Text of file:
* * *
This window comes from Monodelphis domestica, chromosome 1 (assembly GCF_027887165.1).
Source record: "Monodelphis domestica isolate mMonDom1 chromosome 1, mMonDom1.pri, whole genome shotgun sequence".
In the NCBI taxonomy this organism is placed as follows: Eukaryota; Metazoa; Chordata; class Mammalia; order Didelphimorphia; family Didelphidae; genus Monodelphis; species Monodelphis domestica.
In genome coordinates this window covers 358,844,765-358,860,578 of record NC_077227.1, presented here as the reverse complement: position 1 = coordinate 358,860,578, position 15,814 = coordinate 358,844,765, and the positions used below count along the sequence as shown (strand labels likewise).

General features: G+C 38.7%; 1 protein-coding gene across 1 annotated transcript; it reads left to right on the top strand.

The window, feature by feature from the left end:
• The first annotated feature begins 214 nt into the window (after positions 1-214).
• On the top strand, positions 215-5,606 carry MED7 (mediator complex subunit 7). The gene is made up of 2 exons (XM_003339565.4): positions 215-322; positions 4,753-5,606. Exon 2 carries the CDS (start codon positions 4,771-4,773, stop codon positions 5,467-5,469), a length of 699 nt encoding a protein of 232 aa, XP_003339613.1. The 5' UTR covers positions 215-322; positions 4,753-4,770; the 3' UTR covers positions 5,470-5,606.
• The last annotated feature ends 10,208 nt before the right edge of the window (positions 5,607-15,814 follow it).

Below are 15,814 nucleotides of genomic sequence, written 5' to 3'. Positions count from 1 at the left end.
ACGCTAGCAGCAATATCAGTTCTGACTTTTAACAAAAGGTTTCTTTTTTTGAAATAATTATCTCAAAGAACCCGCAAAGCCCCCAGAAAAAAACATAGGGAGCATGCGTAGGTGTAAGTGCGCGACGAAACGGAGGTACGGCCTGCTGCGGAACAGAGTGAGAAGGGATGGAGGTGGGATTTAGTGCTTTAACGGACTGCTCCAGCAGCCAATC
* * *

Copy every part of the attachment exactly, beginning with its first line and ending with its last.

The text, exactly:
This window comes from Monodelphis domestica, chromosome 1 (assembly GCF_027887165.1).
Source record: "Monodelphis domestica isolate mMonDom1 chromosome 1, mMonDom1.pri, whole genome shotgun sequence".
In the NCBI taxonomy this organism is placed as follows: Eukaryota; Metazoa; Chordata; class Mammalia; order Didelphimorphia; family Didelphidae; genus Monodelphis; species Monodelphis domestica.
In genome coordinates this window covers 358,844,765-358,860,578 of record NC_077227.1, presented here as the reverse complement: position 1 = coordinate 358,860,578, position 15,814 = coordinate 358,844,765, and the positions used below count along the sequence as shown (strand labels likewise).

General features: G+C 38.7%; 1 protein-coding gene across 1 annotated transcript; it reads left to right on the top strand.

The window, feature by feature from the left end:
• The first annotated feature begins 214 nt into the window (after positions 1-214).
• On the top strand, positions 215-5,606 carry MED7 (mediator complex subunit 7). The gene is made up of 2 exons (XM_003339565.4): positions 215-322; positions 4,753-5,606. Exon 2 carries the CDS (start codon positions 4,771-4,773, stop codon positions 5,467-5,469), a length of 699 nt encoding a protein of 232 aa, XP_003339613.1. The 5' UTR covers positions 215-322; positions 4,753-4,770; the 3' UTR covers positions 5,470-5,606.
• The last annotated feature ends 10,208 nt before the right edge of the window (positions 5,607-15,814 follow it).

Below are 15,814 nucleotides of genomic sequence, written 5' to 3'. Positions count from 1 at the left end.
ACGCTAGCAGCAATATCAGTTCTGACTTTTAACAAAAGGTTTCTTTTTTTGAAATAATTATCTCAAAGAACCCGCAAAGCCCCCAGAAAAAAACATAGGGAGCATGCGTAGGTGTAAGTGCGCGACGAAACGGAGGTACGGCCTGCTGCGGAACAGAGTGAGAAGGGATGGAGGTGGGATTTAGTGCTTTAACGGACTGCTCCAGCAGCCAATC